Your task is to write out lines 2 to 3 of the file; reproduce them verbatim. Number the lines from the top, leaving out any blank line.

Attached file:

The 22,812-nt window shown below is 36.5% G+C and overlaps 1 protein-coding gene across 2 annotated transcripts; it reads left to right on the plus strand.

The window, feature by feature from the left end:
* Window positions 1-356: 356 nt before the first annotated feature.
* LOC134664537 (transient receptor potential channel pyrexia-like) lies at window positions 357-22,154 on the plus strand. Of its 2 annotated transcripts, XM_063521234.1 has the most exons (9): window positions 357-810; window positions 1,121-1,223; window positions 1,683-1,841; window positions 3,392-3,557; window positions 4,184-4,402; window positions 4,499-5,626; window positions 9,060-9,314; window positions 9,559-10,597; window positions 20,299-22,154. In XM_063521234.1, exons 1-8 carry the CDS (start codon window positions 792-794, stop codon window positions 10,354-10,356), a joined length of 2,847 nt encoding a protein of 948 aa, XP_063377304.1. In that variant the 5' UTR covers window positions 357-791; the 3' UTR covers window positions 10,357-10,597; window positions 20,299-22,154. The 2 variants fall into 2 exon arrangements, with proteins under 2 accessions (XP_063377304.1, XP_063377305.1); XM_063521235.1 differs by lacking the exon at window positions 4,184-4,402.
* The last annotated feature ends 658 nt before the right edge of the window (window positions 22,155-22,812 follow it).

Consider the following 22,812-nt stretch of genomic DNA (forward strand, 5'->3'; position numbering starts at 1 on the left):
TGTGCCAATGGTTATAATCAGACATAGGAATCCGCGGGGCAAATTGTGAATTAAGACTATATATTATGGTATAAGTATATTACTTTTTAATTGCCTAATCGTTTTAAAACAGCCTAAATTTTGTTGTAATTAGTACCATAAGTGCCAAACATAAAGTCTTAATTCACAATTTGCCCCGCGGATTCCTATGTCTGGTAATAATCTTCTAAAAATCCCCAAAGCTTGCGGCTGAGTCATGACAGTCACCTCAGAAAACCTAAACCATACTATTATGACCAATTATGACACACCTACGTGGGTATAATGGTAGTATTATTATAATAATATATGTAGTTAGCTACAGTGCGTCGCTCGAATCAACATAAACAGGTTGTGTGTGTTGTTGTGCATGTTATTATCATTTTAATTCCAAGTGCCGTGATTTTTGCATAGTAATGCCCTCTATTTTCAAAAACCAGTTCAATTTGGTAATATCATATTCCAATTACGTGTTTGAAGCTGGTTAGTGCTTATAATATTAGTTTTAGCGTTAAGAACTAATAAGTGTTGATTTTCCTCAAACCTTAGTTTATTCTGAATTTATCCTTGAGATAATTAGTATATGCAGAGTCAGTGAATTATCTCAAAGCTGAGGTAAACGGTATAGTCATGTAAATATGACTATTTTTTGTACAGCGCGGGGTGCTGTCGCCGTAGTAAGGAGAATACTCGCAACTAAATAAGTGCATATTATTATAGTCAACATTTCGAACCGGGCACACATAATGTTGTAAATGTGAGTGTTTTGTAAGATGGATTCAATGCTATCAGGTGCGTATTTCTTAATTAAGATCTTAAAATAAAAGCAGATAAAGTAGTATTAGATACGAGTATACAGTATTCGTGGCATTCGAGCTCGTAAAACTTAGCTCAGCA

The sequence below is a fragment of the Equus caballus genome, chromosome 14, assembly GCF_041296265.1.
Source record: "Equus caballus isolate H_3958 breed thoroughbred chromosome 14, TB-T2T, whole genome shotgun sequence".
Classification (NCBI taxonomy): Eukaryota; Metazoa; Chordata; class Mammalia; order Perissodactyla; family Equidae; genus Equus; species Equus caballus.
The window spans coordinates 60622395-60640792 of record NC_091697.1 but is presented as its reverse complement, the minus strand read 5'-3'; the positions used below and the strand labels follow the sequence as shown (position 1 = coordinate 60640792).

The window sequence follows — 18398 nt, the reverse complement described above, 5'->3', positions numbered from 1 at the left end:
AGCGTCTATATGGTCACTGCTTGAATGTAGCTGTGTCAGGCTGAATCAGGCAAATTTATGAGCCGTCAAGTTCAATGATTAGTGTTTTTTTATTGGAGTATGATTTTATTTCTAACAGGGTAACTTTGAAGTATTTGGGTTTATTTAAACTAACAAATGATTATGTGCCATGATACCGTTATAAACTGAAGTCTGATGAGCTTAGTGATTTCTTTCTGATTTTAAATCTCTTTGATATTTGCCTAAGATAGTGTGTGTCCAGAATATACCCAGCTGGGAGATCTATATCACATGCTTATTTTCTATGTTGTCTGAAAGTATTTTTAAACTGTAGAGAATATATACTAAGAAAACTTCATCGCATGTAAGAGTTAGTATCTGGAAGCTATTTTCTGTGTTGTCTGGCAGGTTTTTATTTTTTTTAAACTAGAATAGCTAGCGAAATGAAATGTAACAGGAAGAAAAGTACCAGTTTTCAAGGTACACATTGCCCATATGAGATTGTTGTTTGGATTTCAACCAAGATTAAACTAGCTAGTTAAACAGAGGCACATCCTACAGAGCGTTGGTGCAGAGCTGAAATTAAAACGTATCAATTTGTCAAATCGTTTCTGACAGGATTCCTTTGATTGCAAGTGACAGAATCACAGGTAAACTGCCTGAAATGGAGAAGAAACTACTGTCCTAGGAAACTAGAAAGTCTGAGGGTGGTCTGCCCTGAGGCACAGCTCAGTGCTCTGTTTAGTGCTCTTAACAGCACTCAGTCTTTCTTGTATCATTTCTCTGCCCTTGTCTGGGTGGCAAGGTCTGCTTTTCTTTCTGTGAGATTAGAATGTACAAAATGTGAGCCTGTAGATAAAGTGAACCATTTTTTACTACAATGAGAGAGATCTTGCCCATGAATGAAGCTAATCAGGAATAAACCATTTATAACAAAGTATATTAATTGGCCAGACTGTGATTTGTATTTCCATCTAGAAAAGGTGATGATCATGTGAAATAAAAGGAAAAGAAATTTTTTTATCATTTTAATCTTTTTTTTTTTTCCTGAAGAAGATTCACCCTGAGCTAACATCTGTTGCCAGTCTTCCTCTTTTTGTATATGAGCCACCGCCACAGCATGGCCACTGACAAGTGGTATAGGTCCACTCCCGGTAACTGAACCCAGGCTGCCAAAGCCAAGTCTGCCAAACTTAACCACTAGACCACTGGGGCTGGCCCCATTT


The window, feature by feature from the left end:
* Window positions 1-356: 356 nt before the first annotated feature.